Wednesday, 31 March 2021
Department of Education and Skills
576. To ask the Minister for Education and Skills the medical basis on which a decision (details supplied) was reached; the length of time considered short-term; the reason a medical condition such as anxiety would be singled out and those suffering from it have their online education withheld if they feel unsafe at school; if her Department consulted with mental health experts or charities before including same; and if so, the experts or charities consulted with. [16560/21]
It is important to note that ‘students who are experiencing short-term anxiety related to COVID19’ are not students ‘with a medical condition such as anxiety’. Students who have a diagnosis of an anxiety disorder from CAMH or Clinical Psychology HSE services would have a long term mental health issue which would warrant a medical diagnosis. Experiencing short term related anxiety related to COVID 19 is seen as a normal reaction to abnormal events. It’s normal to feel anxious when things are changed.
My Department recognises that we are likely to see a variety of responses amongst our students as schools reopen ranging from excitement and happiness to worry and anxiety, which are normal responses to unprecedented events. Normalising feelings by communicating that we have all struggled with aspects of the latest school closure and school reopening, will help to create a safe environment for students.
With regard to the provision of education for children who are extremely vulnerable to COVID-19, I would like to draw your attention to Guidance published by my Department in relation to students who have been medically certified as being at very high risk from COVID-19. That Guidance is available at:
As that Guidance indicates, it is the responsibility of parents/guardians to seek medical advice and certification to indicate if their child is at very high risk to COVID-19 and to inform the school of this. Where a school receives such medical certification, it will organise the most appropriate support for the student concerned. The Guidance sets out a number of options for schools to facilitate adapted education provision for students at very high risk to COVID-19.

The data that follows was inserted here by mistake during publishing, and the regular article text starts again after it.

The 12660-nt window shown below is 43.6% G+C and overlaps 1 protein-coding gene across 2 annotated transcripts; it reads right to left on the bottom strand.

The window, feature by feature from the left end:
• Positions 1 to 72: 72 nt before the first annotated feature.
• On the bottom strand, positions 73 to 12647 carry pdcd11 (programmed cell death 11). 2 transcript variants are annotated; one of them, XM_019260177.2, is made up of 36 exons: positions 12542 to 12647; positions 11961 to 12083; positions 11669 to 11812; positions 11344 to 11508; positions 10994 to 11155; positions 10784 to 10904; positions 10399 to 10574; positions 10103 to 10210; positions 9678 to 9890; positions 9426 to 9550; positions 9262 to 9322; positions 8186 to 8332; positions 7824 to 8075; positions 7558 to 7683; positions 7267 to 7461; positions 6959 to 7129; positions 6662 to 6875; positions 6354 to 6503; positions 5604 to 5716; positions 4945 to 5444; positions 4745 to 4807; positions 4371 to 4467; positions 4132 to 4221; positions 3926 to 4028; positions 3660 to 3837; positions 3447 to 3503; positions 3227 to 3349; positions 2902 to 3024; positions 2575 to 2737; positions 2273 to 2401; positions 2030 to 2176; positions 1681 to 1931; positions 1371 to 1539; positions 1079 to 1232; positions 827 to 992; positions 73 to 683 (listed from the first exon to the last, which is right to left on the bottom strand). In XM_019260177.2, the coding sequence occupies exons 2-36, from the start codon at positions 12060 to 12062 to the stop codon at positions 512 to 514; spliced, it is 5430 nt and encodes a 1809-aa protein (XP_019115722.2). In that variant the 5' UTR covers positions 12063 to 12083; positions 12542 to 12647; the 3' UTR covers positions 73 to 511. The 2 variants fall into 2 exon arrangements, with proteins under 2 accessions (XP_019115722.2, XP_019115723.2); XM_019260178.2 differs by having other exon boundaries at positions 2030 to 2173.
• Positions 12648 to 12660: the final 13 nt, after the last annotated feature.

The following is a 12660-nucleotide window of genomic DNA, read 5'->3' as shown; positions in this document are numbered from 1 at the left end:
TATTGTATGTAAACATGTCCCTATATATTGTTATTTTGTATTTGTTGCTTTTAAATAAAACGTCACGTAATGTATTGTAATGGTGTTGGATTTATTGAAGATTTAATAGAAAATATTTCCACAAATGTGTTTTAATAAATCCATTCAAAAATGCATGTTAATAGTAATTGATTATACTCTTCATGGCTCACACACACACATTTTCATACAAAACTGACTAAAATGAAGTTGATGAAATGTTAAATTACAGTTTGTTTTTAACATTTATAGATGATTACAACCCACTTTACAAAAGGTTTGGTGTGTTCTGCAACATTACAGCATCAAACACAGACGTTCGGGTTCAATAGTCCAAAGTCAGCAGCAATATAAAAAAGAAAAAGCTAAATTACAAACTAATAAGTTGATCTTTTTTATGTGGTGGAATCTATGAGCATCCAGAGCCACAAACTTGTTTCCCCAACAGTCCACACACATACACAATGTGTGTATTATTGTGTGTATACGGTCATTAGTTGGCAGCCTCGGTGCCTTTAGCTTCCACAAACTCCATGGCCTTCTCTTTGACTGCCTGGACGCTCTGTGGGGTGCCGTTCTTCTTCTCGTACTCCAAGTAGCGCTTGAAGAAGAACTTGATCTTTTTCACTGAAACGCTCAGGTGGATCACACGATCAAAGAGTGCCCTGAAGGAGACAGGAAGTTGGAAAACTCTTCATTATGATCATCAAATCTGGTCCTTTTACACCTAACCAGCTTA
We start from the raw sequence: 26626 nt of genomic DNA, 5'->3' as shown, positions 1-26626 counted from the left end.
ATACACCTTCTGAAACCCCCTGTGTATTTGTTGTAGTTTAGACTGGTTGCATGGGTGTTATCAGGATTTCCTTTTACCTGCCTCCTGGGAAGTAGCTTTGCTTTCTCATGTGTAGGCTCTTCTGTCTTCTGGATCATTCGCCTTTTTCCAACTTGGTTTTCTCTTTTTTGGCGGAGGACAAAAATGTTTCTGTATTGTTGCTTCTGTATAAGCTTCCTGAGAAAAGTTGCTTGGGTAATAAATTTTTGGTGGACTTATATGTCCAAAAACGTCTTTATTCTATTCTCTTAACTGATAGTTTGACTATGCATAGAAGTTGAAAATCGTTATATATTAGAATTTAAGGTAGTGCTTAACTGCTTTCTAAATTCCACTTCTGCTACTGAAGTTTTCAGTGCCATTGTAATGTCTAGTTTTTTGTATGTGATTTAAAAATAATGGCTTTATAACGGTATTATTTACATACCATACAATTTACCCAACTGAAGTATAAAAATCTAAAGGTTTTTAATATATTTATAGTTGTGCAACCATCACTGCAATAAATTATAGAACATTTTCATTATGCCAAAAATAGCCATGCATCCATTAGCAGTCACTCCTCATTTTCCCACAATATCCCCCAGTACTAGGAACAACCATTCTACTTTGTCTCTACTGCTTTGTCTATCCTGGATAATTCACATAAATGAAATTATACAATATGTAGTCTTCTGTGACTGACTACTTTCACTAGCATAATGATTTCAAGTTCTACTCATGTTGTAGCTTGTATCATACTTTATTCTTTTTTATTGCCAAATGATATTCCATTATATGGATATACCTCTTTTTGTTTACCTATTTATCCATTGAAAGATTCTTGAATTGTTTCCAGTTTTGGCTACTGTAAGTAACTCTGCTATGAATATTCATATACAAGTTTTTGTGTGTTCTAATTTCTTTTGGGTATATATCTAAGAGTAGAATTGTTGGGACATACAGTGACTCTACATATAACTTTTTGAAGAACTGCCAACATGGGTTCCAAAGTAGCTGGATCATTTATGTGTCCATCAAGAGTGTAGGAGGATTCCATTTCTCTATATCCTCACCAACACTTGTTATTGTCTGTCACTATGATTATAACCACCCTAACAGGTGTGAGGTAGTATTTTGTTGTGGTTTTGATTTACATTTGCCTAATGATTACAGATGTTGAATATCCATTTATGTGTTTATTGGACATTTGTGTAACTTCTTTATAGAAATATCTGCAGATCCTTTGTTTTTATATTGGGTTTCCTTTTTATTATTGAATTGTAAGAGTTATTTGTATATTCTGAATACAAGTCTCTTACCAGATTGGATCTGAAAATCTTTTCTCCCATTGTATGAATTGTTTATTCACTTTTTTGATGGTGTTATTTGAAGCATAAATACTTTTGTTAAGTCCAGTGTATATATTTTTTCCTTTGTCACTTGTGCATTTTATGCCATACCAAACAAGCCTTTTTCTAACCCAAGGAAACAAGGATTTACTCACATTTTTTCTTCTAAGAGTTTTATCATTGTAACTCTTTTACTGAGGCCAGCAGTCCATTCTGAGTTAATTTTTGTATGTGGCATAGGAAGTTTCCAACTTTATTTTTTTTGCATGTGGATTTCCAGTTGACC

It also stresses the importance of schools putting in place measures so students who are unable to attend in such circumstances will remain as connected as possible with their own school community and classmates, that their learning will continue, as far as possible, in line with the curriculum and in a manner that is closely aligned to the learning of their peers in their various subject classes.
Schools are not required to make adapted education provision for students who are not themselves extremely vulnerable to COVID-19. The medical advice for those who may have immediate family members who are at risk is that the household continues to follow all current advice on how to minimise the risk of COVID-19 as set out on the HSE website . Please note that detailed advice on specific measures within a household are included in
The wellbeing of all students is a fundamental element of my Department’s overall plan in sustaining the safe and effective operation of schools as we continue to manage the impact of the COVID-19 pandemic. In this context the National Psychological Service of the Department (NEPS) is leading on supporting the wellbeing of schools communities. The response to support the wellbeing of all within school communities on the return to school requires a structured, psychosocial response which is compassionate, largely preventative and proactive. This requires a whole-school team approach to planning in order to ensure that staff, students and parents feel safe and secure. The Department’s response is aligned with the HSE guidance and based on the five key principles of promoting a sense of safety, calm, connectedness, self- and community-efficacy and hope.